It is the first time in history that Sinn Féin has held the reins of Ulster in a “power-sharing” government.
Northern Ireland set to end two years of political vacuum with formation and appointment of Stormont Assembly Michelle O’Neill As Chief Minister, Sinn Féin has taken charge of Ulster in a “power-sharing” government for the first time in history.
“This is a historic day”, the expectant Michelle O’Neill, 47, was the daughter of an IRA political prisoner who decided to take political action. “As Chief Minister for All, I am committed to leading positive change and working with other political forces for the progress of our society The spirit of respect, cooperation and equality”,
The recent agreement between the British government and the Democratic Unionist Party (DUP), which had boycotted the formation of the Stormont Assembly from 2022 while seeking to remove trade barriers that remained between the United Kingdom and Northern Ireland after Brexit, finally allows the return. was given. Political normality in Ulster.
Jeffrey DonaldsonThe leader of the DUP, the second-highest vote-getting force in May 2022, decided to retain his deputy seat at Westminster and hand over the duties of deputy chief minister to another unionist politician. According to the provisions of the 1998 Good Friday Agreement, unity governments must accommodate the remaining majority forces. For more than two decades, Sinn Féin played the role of co-pilot in Northern Ireland, with special mention of the tandem they formed. ian paisley And Martin McGuinness (Known in their time as the “Laughing Brothers” for their unique relationship, which allowed a decade of stability).
Despite the desire for co-operation expressed by the DUP leader last week, last-minute tensions arose over the formation of the government and the distribution of portfolios, exposing divisions among unionists. “Premier” rishi sunak For his part, from London, he celebrated the formation of the Stormont Assembly as “a positive step towards restoring institutions in Northern Ireland”.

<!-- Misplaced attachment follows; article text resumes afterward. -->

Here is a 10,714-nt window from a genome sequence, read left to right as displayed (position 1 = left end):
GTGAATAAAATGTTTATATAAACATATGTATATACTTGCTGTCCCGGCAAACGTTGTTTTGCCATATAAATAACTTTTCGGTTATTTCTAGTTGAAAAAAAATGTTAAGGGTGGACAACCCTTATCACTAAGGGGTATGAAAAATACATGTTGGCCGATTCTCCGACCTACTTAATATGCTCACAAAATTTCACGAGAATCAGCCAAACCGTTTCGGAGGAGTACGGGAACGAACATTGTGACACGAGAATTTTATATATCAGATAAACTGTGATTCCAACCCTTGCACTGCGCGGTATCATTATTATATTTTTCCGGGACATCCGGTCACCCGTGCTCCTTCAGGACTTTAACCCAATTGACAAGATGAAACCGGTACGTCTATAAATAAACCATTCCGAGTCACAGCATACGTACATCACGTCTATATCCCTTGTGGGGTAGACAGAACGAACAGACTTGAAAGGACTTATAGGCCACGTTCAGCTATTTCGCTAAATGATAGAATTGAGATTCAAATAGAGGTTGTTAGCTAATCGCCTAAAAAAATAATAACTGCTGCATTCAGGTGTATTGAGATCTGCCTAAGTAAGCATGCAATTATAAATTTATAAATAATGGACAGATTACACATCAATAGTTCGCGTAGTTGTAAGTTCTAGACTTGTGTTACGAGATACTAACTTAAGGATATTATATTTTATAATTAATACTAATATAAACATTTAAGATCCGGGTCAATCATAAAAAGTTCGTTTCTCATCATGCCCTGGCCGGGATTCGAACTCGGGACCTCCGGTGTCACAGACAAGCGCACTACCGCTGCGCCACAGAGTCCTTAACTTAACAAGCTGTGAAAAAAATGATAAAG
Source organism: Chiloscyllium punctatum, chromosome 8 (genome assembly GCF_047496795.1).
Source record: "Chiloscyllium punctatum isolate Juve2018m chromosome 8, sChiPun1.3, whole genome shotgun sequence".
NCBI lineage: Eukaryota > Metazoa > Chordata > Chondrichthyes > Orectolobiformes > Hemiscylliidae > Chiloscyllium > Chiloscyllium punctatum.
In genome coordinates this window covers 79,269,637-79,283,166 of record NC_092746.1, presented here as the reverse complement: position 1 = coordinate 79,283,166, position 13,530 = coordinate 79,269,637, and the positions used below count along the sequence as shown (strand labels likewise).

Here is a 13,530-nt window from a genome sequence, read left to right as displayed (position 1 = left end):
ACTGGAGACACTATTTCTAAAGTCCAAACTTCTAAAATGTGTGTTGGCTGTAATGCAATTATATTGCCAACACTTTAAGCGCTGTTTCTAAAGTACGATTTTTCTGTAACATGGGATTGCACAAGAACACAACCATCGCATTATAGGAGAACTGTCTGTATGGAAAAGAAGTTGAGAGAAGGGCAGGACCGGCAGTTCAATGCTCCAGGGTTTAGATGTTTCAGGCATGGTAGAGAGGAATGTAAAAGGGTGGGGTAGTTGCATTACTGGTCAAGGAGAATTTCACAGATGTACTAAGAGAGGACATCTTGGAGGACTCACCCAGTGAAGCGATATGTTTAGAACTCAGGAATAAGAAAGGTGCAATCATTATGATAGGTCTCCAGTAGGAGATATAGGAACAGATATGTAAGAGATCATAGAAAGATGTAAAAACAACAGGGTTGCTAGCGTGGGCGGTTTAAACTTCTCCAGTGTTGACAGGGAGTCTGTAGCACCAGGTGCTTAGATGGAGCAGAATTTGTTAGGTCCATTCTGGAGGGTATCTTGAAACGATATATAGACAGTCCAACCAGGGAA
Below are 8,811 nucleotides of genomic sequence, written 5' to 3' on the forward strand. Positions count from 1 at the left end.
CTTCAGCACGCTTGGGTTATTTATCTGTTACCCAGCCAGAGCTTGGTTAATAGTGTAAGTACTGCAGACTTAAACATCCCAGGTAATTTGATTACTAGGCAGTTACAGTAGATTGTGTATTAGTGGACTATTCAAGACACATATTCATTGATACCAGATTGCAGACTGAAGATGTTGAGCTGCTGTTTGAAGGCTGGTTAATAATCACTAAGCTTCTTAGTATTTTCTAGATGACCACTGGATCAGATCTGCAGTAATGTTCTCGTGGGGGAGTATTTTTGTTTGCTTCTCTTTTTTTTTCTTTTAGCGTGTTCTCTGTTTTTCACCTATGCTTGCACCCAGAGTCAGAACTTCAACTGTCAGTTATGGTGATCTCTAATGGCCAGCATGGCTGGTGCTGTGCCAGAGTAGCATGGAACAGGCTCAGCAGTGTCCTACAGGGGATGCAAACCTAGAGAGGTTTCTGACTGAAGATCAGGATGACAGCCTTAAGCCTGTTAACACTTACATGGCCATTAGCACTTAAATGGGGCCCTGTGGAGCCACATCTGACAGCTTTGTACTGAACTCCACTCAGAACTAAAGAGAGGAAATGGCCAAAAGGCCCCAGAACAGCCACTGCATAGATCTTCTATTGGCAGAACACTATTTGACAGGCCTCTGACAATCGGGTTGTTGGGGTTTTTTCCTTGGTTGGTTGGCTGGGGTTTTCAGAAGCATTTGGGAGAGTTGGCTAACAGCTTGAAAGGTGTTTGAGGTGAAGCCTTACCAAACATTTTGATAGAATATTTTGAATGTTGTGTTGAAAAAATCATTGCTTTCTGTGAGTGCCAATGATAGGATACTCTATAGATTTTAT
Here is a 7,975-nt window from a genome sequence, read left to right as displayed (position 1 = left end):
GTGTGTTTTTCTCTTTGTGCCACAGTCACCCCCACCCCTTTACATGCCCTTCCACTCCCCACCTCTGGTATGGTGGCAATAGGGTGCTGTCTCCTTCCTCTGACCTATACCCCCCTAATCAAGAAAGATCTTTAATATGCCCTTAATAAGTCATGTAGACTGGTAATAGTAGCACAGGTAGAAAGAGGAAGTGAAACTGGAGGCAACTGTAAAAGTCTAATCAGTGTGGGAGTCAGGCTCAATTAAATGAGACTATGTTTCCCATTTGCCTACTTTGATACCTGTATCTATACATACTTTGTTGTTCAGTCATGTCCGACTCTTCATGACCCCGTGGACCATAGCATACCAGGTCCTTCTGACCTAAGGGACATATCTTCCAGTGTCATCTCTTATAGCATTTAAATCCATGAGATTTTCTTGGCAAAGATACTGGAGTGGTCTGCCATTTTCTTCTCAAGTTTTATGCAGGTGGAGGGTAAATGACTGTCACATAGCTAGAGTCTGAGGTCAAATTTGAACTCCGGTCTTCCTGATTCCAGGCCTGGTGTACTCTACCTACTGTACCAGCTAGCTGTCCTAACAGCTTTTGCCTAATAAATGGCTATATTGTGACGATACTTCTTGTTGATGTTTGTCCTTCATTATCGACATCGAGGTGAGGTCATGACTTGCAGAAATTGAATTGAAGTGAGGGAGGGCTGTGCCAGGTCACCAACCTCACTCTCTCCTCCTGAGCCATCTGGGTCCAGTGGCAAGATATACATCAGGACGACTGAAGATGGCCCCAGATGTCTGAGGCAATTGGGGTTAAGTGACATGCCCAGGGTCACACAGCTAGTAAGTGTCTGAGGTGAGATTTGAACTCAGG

Chairman of Sinn Féin, Mary Lou McDonald, has previously warned that his party’s rise to the top of Northern Ireland puts the island’s unification “within reach”. a recent survey Irish Times However, it turns out that support for unification (30%) among the Northern Irish is far from the United Kingdom (51%).
The same survey confirmed that historical division in Ulster continues 40% of voters are defining themselves as “nationalists”, 40% as “unionists” and 20% as “non-aligned” (mostly voters of the Coalition Party, established as the third political force). The increase in support for Sinn Féin has come mainly at the expense of the Social Democratic and Labor Party, paralleling the process that has occurred in Scotland over the past decade with the Scottish National Party (SNP) pulling away from traditional voters. Of Labor Party.
Professor John Tong of the University of Liverpool predicted, “I don’t think there will ever be a unionist prime minister in Northern Ireland again.” “The ‘unionist’ state is over, although this does not mean the end of the Union. What is surprising is the high popular support enjoyed by Sinn Féin, which still opposes recognizing Northern Ireland as a political entity. Does.”